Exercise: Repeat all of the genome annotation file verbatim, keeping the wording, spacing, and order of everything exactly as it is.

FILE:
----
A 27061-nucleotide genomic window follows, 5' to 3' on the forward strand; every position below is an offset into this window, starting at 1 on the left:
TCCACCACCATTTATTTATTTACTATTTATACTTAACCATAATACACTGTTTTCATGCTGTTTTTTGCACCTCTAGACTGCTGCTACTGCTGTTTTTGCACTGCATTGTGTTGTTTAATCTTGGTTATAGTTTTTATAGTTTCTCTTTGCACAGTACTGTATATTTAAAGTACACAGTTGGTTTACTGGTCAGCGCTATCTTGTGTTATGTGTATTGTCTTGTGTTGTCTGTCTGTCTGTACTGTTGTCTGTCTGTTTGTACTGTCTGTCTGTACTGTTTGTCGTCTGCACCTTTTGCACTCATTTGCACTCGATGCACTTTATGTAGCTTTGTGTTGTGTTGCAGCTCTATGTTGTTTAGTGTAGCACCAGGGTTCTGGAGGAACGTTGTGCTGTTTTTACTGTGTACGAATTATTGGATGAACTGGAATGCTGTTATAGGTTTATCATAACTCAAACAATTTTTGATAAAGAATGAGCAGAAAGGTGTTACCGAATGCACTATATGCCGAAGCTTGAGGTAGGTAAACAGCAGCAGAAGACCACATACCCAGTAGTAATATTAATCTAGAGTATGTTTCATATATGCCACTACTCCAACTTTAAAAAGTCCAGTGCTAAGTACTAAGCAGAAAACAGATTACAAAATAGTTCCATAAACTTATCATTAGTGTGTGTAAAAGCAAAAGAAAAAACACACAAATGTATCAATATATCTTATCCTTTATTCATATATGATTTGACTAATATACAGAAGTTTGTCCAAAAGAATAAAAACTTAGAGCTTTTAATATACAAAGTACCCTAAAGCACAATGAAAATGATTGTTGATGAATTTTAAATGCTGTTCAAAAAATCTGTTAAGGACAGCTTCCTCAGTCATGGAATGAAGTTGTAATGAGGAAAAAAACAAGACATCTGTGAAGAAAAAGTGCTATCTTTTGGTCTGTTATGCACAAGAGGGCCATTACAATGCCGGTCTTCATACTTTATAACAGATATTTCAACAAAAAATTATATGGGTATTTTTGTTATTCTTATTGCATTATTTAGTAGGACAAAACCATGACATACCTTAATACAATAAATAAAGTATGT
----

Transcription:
A 27061-nucleotide genomic window follows, 5' to 3' on the forward strand; every position below is an offset into this window, starting at 1 on the left:
TCCACCACCATTTATTTATTTACTATTTATACTTAACCATAATACACTGTTTTCATGCTGTTTTTTGCACCTCTAGACTGCTGCTACTGCTGTTTTTGCACTGCATTGTGTTGTTTAATCTTGGTTATAGTTTTTATAGTTTCTCTTTGCACAGTACTGTATATTTAAAGTACACAGTTGGTTTACTGGTCAGCGCTATCTTGTGTTATGTGTATTGTCTTGTGTTGTCTGTCTGTCTGTACTGTTGTCTGTCTGTTTGTACTGTCTGTCTGTACTGTTTGTCGTCTGCACCTTTTGCACTCATTTGCACTCGATGCACTTTATGTAGCTTTGTGTTGTGTTGCAGCTCTATGTTGTTTAGTGTAGCACCAGGGTTCTGGAGGAACGTTGTGCTGTTTTTACTGTGTACGAATTATTGGATGAACTGGAATGCTGTTATAGGTTTATCATAACTCAAACAATTTTTGATAAAGAATGAGCAGAAAGGTGTTACCGAATGCACTATATGCCGAAGCTTGAGGTAGGTAAACAGCAGCAGAAGACCACATACCCAGTAGTAATATTAATCTAGAGTATGTTTCATATATGCCACTACTCCAACTTTAAAAAGTCCAGTGCTAAGTACTAAGCAGAAAACAGATTACAAAATAGTTCCATAAACTTATCATTAGTGTGTGTAAAAGCAAAAGAAAAAACACACAAATGTATCAATATATCTTATCCTTTATTCATATATGATTTGACTAATATACAGAAGTTTGTCCAAAAGAATAAAAACTTAGAGCTTTTAATATACAAAGTACCCTAAAGCACAATGAAAATGATTGTTGATGAATTTTAAATGCTGTTCAAAAAATCTGTTAAGGACAGCTTCCTCAGTCATGGAATGAAGTTGTAATGAGGAAAAAAACAAGACATCTGTGAAGAAAAAGTGCTATCTTTTGGTCTGTTATGCACAAGAGGGCCATTACAATGCCGGTCTTCATACTTTATAACAGATATTTCAACAAAAAATTATATGGGTATTTTTGTTATTCTTATTGCATTATTTAGTAGGACAAAACCATGACATACCTTAATACAATAAATAAAGTATGT